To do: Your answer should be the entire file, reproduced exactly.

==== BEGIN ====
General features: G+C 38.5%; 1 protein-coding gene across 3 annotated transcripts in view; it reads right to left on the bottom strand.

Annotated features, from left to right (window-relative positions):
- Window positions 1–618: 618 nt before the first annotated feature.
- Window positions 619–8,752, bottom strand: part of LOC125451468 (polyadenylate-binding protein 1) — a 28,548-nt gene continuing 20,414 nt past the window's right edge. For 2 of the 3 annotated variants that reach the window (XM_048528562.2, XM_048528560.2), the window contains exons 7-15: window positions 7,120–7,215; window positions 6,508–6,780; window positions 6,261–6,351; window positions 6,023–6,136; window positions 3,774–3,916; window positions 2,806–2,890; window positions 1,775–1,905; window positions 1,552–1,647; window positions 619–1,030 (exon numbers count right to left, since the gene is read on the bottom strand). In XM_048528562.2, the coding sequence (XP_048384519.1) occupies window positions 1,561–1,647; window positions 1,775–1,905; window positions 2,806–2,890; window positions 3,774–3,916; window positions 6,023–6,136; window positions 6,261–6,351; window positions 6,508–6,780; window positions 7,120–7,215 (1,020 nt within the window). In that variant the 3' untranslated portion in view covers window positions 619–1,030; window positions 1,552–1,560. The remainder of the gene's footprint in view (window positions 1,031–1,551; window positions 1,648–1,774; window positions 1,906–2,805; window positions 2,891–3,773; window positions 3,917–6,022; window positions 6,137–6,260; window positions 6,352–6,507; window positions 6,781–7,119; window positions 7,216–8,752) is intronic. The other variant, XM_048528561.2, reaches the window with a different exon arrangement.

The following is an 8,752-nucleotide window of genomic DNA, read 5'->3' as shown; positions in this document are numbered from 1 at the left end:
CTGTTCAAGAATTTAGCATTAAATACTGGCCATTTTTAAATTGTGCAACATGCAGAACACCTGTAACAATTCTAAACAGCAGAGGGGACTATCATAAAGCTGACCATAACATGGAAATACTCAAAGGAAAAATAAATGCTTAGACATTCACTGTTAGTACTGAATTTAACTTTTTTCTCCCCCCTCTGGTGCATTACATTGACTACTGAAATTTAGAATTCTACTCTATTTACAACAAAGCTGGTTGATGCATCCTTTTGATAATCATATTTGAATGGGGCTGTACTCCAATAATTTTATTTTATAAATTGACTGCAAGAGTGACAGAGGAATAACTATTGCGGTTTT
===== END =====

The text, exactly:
General features: G+C 38.5%; 1 protein-coding gene across 3 annotated transcripts in view; it reads right to left on the bottom strand.

Annotated features, from left to right (window-relative positions):
- Window positions 1–618: 618 nt before the first annotated feature.
- Window positions 619–8,752, bottom strand: part of LOC125451468 (polyadenylate-binding protein 1) — a 28,548-nt gene continuing 20,414 nt past the window's right edge. For 2 of the 3 annotated variants that reach the window (XM_048528562.2, XM_048528560.2), the window contains exons 7-15: window positions 7,120–7,215; window positions 6,508–6,780; window positions 6,261–6,351; window positions 6,023–6,136; window positions 3,774–3,916; window positions 2,806–2,890; window positions 1,775–1,905; window positions 1,552–1,647; window positions 619–1,030 (exon numbers count right to left, since the gene is read on the bottom strand). In XM_048528562.2, the coding sequence (XP_048384519.1) occupies window positions 1,561–1,647; window positions 1,775–1,905; window positions 2,806–2,890; window positions 3,774–3,916; window positions 6,023–6,136; window positions 6,261–6,351; window positions 6,508–6,780; window positions 7,120–7,215 (1,020 nt within the window). In that variant the 3' untranslated portion in view covers window positions 619–1,030; window positions 1,552–1,560. The remainder of the gene's footprint in view (window positions 1,031–1,551; window positions 1,648–1,774; window positions 1,906–2,805; window positions 2,891–3,773; window positions 3,917–6,022; window positions 6,137–6,260; window positions 6,352–6,507; window positions 6,781–7,119; window positions 7,216–8,752) is intronic. The other variant, XM_048528561.2, reaches the window with a different exon arrangement.

The following is an 8,752-nucleotide window of genomic DNA, read 5'->3' as shown; positions in this document are numbered from 1 at the left end:
CTGTTCAAGAATTTAGCATTAAATACTGGCCATTTTTAAATTGTGCAACATGCAGAACACCTGTAACAATTCTAAACAGCAGAGGGGACTATCATAAAGCTGACCATAACATGGAAATACTCAAAGGAAAAATAAATGCTTAGACATTCACTGTTAGTACTGAATTTAACTTTTTTCTCCCCCCTCTGGTGCATTACATTGACTACTGAAATTTAGAATTCTACTCTATTTACAACAAAGCTGGTTGATGCATCCTTTTGATAATCATATTTGAATGGGGCTGTACTCCAATAATTTTATTTTATAAATTGACTGCAAGAGTGACAGAGGAATAACTATTGCGGTTTT